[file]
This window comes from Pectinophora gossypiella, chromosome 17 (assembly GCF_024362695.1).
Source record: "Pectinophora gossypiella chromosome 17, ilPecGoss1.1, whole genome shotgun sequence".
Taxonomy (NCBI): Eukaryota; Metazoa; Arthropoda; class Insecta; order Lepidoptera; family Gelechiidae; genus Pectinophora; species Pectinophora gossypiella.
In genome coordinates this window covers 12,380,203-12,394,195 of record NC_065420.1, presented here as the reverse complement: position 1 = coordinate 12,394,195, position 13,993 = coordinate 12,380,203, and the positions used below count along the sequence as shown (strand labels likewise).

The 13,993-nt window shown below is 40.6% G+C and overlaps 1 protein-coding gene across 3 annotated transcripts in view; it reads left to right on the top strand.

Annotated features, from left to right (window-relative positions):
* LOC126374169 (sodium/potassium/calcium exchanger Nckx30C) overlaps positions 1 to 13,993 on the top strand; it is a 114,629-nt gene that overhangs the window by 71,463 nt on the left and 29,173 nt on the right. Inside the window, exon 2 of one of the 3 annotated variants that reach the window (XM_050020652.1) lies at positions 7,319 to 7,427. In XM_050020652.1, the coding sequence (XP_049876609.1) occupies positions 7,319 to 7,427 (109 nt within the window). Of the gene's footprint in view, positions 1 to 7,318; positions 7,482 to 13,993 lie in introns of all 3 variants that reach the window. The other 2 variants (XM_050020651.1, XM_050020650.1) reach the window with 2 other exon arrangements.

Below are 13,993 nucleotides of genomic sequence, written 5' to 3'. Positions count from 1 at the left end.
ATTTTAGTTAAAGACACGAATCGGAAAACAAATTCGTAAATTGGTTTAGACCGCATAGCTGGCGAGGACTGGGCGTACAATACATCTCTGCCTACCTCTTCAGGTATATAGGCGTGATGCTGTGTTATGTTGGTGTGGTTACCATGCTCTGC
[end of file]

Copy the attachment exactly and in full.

This window comes from Pectinophora gossypiella, chromosome 17 (assembly GCF_024362695.1).
Source record: "Pectinophora gossypiella chromosome 17, ilPecGoss1.1, whole genome shotgun sequence".
Taxonomy (NCBI): Eukaryota; Metazoa; Arthropoda; class Insecta; order Lepidoptera; family Gelechiidae; genus Pectinophora; species Pectinophora gossypiella.
In genome coordinates this window covers 12,380,203-12,394,195 of record NC_065420.1, presented here as the reverse complement: position 1 = coordinate 12,394,195, position 13,993 = coordinate 12,380,203, and the positions used below count along the sequence as shown (strand labels likewise).

The 13,993-nt window shown below is 40.6% G+C and overlaps 1 protein-coding gene across 3 annotated transcripts in view; it reads left to right on the top strand.

Annotated features, from left to right (window-relative positions):
* LOC126374169 (sodium/potassium/calcium exchanger Nckx30C) overlaps positions 1 to 13,993 on the top strand; it is a 114,629-nt gene that overhangs the window by 71,463 nt on the left and 29,173 nt on the right. Inside the window, exon 2 of one of the 3 annotated variants that reach the window (XM_050020652.1) lies at positions 7,319 to 7,427. In XM_050020652.1, the coding sequence (XP_049876609.1) occupies positions 7,319 to 7,427 (109 nt within the window). Of the gene's footprint in view, positions 1 to 7,318; positions 7,482 to 13,993 lie in introns of all 3 variants that reach the window. The other 2 variants (XM_050020651.1, XM_050020650.1) reach the window with 2 other exon arrangements.

Below are 13,993 nucleotides of genomic sequence, written 5' to 3'. Positions count from 1 at the left end.
ATTTTAGTTAAAGACACGAATCGGAAAACAAATTCGTAAATTGGTTTAGACCGCATAGCTGGCGAGGACTGGGCGTACAATACATCTCTGCCTACCTCTTCAGGTATATAGGCGTGATGCTGTGTTATGTTGGTGTGGTTACCATGCTCTGC